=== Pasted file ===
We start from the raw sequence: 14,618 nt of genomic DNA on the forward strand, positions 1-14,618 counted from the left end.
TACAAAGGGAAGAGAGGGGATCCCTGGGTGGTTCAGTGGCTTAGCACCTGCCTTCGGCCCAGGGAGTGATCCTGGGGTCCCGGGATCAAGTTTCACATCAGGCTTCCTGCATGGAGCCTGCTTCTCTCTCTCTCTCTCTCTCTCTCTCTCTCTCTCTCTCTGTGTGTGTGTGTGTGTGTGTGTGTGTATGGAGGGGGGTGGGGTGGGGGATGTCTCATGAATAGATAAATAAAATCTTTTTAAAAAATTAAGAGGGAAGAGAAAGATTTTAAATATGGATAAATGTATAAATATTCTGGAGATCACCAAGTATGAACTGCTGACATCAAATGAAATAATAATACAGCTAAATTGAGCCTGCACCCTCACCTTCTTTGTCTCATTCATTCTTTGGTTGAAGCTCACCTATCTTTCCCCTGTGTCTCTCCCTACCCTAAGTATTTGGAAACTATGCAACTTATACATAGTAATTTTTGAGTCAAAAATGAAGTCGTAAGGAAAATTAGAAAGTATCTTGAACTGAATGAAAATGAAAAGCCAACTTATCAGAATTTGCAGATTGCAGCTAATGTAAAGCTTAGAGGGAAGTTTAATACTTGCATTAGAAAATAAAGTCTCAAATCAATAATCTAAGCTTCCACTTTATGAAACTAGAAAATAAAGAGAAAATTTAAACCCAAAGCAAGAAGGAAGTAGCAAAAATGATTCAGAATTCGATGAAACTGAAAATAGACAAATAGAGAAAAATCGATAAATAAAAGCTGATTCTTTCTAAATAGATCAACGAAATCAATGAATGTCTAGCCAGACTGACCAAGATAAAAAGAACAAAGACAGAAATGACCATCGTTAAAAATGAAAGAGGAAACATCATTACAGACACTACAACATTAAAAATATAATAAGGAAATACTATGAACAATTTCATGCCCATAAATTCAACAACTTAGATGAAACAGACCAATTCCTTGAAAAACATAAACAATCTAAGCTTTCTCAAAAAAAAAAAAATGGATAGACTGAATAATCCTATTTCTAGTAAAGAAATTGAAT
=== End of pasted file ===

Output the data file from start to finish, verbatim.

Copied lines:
We start from the raw sequence: 14,618 nt of genomic DNA on the forward strand, positions 1-14,618 counted from the left end.
TACAAAGGGAAGAGAGGGGATCCCTGGGTGGTTCAGTGGCTTAGCACCTGCCTTCGGCCCAGGGAGTGATCCTGGGGTCCCGGGATCAAGTTTCACATCAGGCTTCCTGCATGGAGCCTGCTTCTCTCTCTCTCTCTCTCTCTCTCTCTCTCTCTCTCTCTGTGTGTGTGTGTGTGTGTGTGTGTGTATGGAGGGGGGTGGGGTGGGGGATGTCTCATGAATAGATAAATAAAATCTTTTTAAAAAATTAAGAGGGAAGAGAAAGATTTTAAATATGGATAAATGTATAAATATTCTGGAGATCACCAAGTATGAACTGCTGACATCAAATGAAATAATAATACAGCTAAATTGAGCCTGCACCCTCACCTTCTTTGTCTCATTCATTCTTTGGTTGAAGCTCACCTATCTTTCCCCTGTGTCTCTCCCTACCCTAAGTATTTGGAAACTATGCAACTTATACATAGTAATTTTTGAGTCAAAAATGAAGTCGTAAGGAAAATTAGAAAGTATCTTGAACTGAATGAAAATGAAAAGCCAACTTATCAGAATTTGCAGATTGCAGCTAATGTAAAGCTTAGAGGGAAGTTTAATACTTGCATTAGAAAATAAAGTCTCAAATCAATAATCTAAGCTTCCACTTTATGAAACTAGAAAATAAAGAGAAAATTTAAACCCAAAGCAAGAAGGAAGTAGCAAAAATGATTCAGAATTCGATGAAACTGAAAATAGACAAATAGAGAAAAATCGATAAATAAAAGCTGATTCTTTCTAAATAGATCAACGAAATCAATGAATGTCTAGCCAGACTGACCAAGATAAAAAGAACAAAGACAGAAATGACCATCGTTAAAAATGAAAGAGGAAACATCATTACAGACACTACAACATTAAAAATATAATAAGGAAATACTATGAACAATTTCATGCCCATAAATTCAACAACTTAGATGAAACAGACCAATTCCTTGAAAAACATAAACAATCTAAGCTTTCTCAAAAAAAAAAAAATGGATAGACTGAATAATCCTATTTCTAGTAAAGAAATTGAAT